# Equality of expectation value integral over coordinate space and over energy

1. Aug 3, 2012

### Derivator

Dear all,

I'm wondering, how one could justify mathematically the equality
$\int O(E(\vec{x}_1,...\vec{x}_N)) exp(-\beta E(\vec{x}_1,...,\vec{x}_N)) d\vec{x}_1...d\vec{x}_N$ = $\int g(E) O(E) exp(-\beta E) dE$

where O(E(x)) is an observable and g(E) the density of states.

Is there a mathematical justification for the equality?

best,
derivator

2. Aug 3, 2012

### Jolb

This is a non-trivial question. There IS a mathematical justification (that you'd have to be really clever to figure out), but I think it's much easier to think about the PHYSICAL justification.

Regardless of whatever variable you choose to use in your integral, the probability of occupation of a state is dictated by Maxwell-Boltzmann statistics. Whether you express the Boltzmann factor as a function of E or a function of x and x's time derivative is irrelevant, since the Boltzmann factor only depends on the energy of that state (and the energy is typically a function of x and x's time derivatives). Here's a mathematical way of stating that:

$$P(E)=\frac{e^{\frac{-E}{kT}}}{\int _Ee^{\frac{-E}{kT}} dE}\Leftrightarrow P(x_1, x_2, ..., x_n, \dot{x}_1, \dot{x}_2, ..., \dot{x}_n)=\frac{e^{-\frac{E(x_1, x_2, ..., x_n, \dot{x}_1, \dot{x}_2, ..., \dot{x}_n)}{kT}}}{\int_{x_1}\int_{x_2}...\int_{x_n}\int_{\dot{x}_1}\int_{\dot{x}_2}...\int_{\dot{x}_n} e^{-\frac{E(x_1, x_2, ..., x_n, \dot{x}_1, \dot{x}_2, ..., \dot{x}_n)}{kT}}dx_1 dx_2 ... dx_n d\dot{x}_1d\dot{x}_2...d\dot{x}_n}$$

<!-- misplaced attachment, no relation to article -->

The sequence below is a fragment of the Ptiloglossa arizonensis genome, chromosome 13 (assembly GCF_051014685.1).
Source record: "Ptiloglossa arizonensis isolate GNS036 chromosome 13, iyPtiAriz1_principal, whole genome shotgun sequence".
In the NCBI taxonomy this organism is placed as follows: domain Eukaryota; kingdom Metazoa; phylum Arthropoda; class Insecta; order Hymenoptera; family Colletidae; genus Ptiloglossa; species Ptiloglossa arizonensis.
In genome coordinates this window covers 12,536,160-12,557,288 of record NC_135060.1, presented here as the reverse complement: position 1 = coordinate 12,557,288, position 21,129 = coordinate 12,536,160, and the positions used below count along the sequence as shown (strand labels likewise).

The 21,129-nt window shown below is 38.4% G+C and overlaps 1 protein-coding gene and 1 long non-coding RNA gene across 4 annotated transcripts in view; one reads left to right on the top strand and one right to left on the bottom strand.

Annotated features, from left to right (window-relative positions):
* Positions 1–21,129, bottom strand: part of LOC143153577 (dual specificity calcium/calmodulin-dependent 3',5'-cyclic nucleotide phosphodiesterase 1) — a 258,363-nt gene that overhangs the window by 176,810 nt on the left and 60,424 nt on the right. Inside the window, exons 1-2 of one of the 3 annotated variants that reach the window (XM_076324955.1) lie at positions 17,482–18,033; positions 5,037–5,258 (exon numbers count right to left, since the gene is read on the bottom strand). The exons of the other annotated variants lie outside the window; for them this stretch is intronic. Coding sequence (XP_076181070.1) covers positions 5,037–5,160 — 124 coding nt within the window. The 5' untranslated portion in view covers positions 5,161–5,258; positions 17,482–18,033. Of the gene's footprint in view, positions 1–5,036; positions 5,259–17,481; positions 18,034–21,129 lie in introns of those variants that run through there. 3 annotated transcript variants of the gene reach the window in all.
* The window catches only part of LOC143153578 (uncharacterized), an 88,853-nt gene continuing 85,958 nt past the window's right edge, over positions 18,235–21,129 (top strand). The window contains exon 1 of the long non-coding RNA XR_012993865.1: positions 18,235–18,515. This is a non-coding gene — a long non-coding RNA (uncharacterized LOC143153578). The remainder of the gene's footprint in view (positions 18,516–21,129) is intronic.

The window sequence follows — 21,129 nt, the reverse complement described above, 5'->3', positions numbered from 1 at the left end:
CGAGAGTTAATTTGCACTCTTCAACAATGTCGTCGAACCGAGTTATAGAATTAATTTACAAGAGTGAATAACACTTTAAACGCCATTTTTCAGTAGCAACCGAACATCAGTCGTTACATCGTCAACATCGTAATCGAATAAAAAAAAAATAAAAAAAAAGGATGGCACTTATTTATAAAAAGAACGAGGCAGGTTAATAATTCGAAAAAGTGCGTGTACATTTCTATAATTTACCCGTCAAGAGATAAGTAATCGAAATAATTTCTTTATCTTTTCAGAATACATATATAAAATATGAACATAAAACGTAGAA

where I have assumed the energy is only a function of the generalized coordinates and their time derivatives. (Or more precisely, the x dots should be generalized momenta.)

The reason for this is physically obvious: whether you label a state based on its energy or its coordinates/momenta, you still have the same Boltzmann factor to dictate the occupation of that state.

Last edited: Aug 3, 2012
3. Aug 3, 2012

### Derivator

(By the way: the (unnormalized) probability density, when expressed as a function of the energy, is given by $g(E) e^{\frac{-E}{kT}}$, the density of states is somewhat like the Jacobian determinant that emerges when performing a variable-transformation on probability densities)